And then we have Spirit. I would not go so far as to say humans are the only sentient creature with Spirit. I’d be surprised if dolphin do not. Golden Retrievers, in my experience, do. And surely in some way we can’t grasp, the hive. But for what do humans’ Spirit perfectly adapt us? Africans understand that every human has spirit energy. Kant believed every human has that and creative freedom, that makes it possible for us to invent entirely new social forms, not just the iPhone and AK-15. We are obviously not going to make it another few generations if we don’t pick up the pace on growing up.

It seems likely that we humans will be known only by one of the thinnest layers in the archeological record, facing away before we barely got going. But maybe not. Maybe our capacity for Spirit might allow us to change into something more wise, generative and resilient.

I’m working on a book about all this by the same name, Honeybee Spirit. Should be ready to take wing later in the year. If you sign up for the workshop, I’ll share a working draft of the book with you. And a bottle of Honeybee Spirit honey, too. The workshop is whatever we make of it; the honey is what the honeybees have made and I can assure you, it is for the ages.

Phillip, Mellisa, James, Annie, Clay, Kelly and Linwood spinning the honey from the racing bees.

Adults, flunking

“We will live together, or not at all. We will build hope and wholeness, or watch our children grow small, surrounded by ineffective barriers against their fears. We know that acts of compassion, nobility, faithful caring for the earth and her people are all we can do. It was once thought that acts of virtue, conservation and care were only of personal consequence. But surely it is the most fundamental adult responsibility to build and nurture systems that carry our hopes forward. (Faith&Health, The Carter Center 2001).

White Dove. Jimmy Carter, 2012

On national bee day (May 20) twenty leaders from Atrium Health met at The Carter Center to see how we might align our efforts to “To improve health, elevate hope and advance healing – for all.” This is a very large organization—some 70,000 people—serving 400 miles of rough Southern country. If the FTC allows, the circle of care will grow to include even rougher neighborhoods in Chicago and Milwaukee as we combine with Advocate-Aurora. Most of the people work inside traditional hospitals and clinics, but increasingly both science and mission draw us over the sidewalk and into the neighborhoods where elevating hope is like pushing a glacier uphill. Despite superabundant healing science and technology to see disease at the molecular level, the fundamental drivers of ill health remain mired in ugly patterns of race and poverty, often in the very same census tracts for many decades.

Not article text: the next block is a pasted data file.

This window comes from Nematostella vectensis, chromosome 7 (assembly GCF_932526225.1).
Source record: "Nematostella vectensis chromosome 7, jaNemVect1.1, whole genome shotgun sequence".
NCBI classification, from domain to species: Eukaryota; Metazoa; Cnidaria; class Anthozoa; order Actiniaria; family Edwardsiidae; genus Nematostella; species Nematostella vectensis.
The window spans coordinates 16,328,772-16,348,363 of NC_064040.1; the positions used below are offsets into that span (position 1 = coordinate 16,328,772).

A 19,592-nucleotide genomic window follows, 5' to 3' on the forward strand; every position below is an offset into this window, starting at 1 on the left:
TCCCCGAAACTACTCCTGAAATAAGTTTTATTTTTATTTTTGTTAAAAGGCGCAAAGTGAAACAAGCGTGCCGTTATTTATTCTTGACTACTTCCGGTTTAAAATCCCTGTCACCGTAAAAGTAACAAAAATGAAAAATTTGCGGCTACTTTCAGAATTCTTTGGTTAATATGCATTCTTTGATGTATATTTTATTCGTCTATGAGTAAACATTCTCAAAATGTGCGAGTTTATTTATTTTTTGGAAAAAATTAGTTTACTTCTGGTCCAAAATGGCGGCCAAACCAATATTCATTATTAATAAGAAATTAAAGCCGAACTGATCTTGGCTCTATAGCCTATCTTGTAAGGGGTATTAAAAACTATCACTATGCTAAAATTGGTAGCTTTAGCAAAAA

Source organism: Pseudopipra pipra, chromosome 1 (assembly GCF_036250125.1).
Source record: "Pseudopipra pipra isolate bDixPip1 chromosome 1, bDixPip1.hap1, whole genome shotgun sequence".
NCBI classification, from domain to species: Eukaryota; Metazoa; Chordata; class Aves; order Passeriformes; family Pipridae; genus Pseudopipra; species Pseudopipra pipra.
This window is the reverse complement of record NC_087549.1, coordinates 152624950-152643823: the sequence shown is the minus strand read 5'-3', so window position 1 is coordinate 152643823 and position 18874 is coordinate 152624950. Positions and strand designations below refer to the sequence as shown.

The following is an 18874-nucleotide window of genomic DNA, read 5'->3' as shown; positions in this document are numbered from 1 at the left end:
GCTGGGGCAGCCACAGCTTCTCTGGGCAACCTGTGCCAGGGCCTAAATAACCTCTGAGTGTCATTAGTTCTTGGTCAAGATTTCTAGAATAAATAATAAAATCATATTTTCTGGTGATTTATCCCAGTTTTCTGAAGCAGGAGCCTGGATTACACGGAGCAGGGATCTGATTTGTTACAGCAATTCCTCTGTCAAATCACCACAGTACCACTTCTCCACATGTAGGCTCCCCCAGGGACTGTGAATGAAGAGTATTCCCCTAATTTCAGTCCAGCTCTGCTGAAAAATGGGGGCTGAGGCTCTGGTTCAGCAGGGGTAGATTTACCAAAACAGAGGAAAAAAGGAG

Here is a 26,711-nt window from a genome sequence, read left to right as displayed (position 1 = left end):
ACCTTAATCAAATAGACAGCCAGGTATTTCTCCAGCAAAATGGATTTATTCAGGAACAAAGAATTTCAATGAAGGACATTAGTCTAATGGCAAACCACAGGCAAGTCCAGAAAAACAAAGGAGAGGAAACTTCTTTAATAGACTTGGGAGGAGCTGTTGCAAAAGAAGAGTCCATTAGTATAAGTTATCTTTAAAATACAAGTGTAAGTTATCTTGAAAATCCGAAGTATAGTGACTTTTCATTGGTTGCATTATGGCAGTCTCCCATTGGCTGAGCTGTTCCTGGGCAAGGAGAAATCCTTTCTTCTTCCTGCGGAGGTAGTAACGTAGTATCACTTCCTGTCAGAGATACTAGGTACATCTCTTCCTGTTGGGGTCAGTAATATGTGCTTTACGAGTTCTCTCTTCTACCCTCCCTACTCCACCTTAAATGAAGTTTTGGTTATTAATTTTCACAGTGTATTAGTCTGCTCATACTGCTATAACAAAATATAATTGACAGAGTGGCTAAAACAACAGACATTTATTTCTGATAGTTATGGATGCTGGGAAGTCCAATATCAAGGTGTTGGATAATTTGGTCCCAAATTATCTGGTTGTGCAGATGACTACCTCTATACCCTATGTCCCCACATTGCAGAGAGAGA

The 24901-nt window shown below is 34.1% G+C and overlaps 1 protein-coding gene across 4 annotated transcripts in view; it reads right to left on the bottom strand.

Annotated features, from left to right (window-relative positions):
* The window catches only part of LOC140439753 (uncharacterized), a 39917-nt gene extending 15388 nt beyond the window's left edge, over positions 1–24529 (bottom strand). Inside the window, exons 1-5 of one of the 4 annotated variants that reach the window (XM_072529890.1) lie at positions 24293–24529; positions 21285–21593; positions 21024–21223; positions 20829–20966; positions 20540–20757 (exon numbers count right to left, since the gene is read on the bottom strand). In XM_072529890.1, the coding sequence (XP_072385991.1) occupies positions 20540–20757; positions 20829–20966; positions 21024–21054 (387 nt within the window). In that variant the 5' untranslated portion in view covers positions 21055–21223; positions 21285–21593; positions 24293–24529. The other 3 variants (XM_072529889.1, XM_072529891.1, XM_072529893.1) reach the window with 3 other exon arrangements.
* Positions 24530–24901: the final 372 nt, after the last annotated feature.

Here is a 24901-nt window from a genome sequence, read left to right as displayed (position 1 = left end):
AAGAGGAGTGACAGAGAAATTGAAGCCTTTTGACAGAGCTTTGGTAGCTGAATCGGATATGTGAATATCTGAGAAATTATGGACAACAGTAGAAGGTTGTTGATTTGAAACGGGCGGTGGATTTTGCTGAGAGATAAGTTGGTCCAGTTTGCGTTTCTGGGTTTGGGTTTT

Adults are flunking adulthood; our children are growing smaller.

Many of my best thoughts were born at The Carter when the oak trees were smaller. The very first major project of The Carter Center was called “Closing the Gap” which asked, “how much of the current burden of premature mortality could be prevented based on what we already know.” Turns out the answer is about two-thirds. Who can act on what we know? Formal healthcare and public health are only a small part of the answer. The knowledge must come alive in the hundreds of thousands of non-profits, businesses and….faith networks. My Atrium Health collegues and I have made reducing live expectancy gap by 2030 our top level goal, so I am back face to face with the same great and still unsolved opportunity that started me in FaithHealth, still difficult for much the same reasons. The ideas that grew out of The Carter Center soil, with major help from our partners at Advocate 30 years ago, included the basic ones we are still working with today: strengths of congregations, boundary leadership, leading causes of life, religious health assets and now the prayers of the people. These ideas were like bridges across troubled water.

One idea we had at The Carter Center was “not even one,” the name from Dr. Fred Smith. Simple public health logic matched with fierce faith that refused to look past even one gun death of a child. We thought adults could be organized at the level of their town to investigate where they—the adults—had missed a chance to prevent each young persons’ gun death. It would take a lot of adults talking to each other.